The term "work-life balance" is becoming more and more widespread and the proliferation of books and seminars is becoming increasingly opaque. But the very idea of work-life balance is a big mistake!
Our lives and thoughts are determined by polarities. Where there is "hot", there is also "cold". Polarities are always connected: Think of a pair of scales, one on the left, the other on the right. If the temperature is low, the scales lean to one side, if it is hot, to the other side, the opposite pole. But what is the opposite pole to work? Is it not working? And what is the opposite pole to life? Being dead?
The term work-life balance suggests that you could put both work and life on the same scale and thus balance them out. But that is precisely the fallacy! You could argue that many workers hand their lives over to the porter in the morning and take them home again in the evening because they are doing work that does not belong to them and their lives. But this is not about balance, but about two things that have nothing to do with each other!
Imagine you are walking past a park with blossoming trees on your way to work. How about standing in front of a tree and saying to it, "Hey, you've been blooming for three days now! Stop it and get into balance!" The plant flowers for as long as its nature allows. No plant would stop flowering or growing in order to come into "balance with its life". This is simply because flowering and growing are an integral part of a plant's life. It knows no polarity between "work" and "life".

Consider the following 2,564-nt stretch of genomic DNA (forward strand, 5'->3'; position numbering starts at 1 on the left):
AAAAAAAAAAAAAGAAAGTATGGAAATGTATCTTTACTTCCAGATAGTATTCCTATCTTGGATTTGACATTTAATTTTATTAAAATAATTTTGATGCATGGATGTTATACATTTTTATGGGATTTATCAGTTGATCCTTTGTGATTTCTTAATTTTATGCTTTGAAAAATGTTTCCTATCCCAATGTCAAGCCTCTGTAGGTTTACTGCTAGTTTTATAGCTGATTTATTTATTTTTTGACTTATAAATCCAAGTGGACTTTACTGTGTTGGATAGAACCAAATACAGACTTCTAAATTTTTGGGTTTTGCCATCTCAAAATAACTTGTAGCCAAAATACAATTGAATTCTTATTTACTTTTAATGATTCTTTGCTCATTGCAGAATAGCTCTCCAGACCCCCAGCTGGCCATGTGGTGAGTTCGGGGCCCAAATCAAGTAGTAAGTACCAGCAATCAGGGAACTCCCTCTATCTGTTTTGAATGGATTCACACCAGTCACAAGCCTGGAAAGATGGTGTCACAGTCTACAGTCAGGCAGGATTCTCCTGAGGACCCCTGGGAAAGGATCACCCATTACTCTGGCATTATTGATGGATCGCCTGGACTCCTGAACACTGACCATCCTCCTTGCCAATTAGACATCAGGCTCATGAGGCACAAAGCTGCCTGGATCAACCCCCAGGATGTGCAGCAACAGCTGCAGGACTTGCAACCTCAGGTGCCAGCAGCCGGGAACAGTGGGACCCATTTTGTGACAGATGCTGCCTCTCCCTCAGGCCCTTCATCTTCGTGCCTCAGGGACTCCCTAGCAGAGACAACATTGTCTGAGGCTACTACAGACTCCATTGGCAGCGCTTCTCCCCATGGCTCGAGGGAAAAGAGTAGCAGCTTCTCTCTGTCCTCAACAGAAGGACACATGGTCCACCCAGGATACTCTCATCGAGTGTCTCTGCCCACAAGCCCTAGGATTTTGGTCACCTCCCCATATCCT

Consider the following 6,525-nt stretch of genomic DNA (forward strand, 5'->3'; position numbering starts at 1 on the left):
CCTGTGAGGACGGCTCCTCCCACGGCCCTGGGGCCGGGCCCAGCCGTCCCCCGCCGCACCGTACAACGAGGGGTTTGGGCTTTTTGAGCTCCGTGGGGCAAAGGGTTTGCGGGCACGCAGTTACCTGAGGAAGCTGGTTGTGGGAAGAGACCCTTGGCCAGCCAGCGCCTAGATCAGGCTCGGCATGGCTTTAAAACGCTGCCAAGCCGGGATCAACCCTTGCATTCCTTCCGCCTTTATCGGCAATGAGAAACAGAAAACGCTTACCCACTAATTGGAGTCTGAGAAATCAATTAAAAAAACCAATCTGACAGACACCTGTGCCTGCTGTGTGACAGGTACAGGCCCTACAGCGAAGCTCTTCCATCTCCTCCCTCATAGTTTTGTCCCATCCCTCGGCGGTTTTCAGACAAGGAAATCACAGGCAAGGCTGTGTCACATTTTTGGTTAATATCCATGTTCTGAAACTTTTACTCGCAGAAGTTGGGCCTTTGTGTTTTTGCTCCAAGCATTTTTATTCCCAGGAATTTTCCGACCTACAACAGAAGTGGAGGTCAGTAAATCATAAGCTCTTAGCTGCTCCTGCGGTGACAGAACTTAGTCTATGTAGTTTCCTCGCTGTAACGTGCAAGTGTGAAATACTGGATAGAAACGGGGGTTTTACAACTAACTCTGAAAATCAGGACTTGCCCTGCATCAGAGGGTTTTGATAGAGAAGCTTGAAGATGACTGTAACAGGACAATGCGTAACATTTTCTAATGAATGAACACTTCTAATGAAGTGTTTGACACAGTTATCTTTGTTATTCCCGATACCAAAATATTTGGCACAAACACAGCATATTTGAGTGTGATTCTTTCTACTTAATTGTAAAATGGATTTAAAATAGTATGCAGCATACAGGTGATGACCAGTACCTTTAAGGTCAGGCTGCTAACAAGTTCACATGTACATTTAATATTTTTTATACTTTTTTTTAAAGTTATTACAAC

It is similar for people who live purpose-based, i.e. who have found the meaning of their life and work, their mission, their purpose. The polarity between work and life disappears the moment you find your purpose and start to live it. Then there is nothing left to balance! You will flourish and grow, around the clock, day after day. Then work will bring you energy. And this is not only possible for people like Mother Teresa or Warren Buffett, but also for you if you seek and find your purpose.
For people whose work is not just part of their life, but whose life is also part of their work, the fashionable term work-life balance has no meaning. Above all, these people understand that work they do just for the sake of money is not meaningful work.
In my interview with Prof. Muhammad Yunus, he said: "Working just to feed yourself? We humans shouldn't do that, we leave that to the animals." So for us, it should be about ensuring that the work we do fulfills us and others emotionally and corresponds to our vocation. We humans should live purpose-based, clearly discover our purpose, become aware of it. And then, as John DeMartini says, "make a hell of a lot of money - if you like!" This is what we call purpose-driven profit.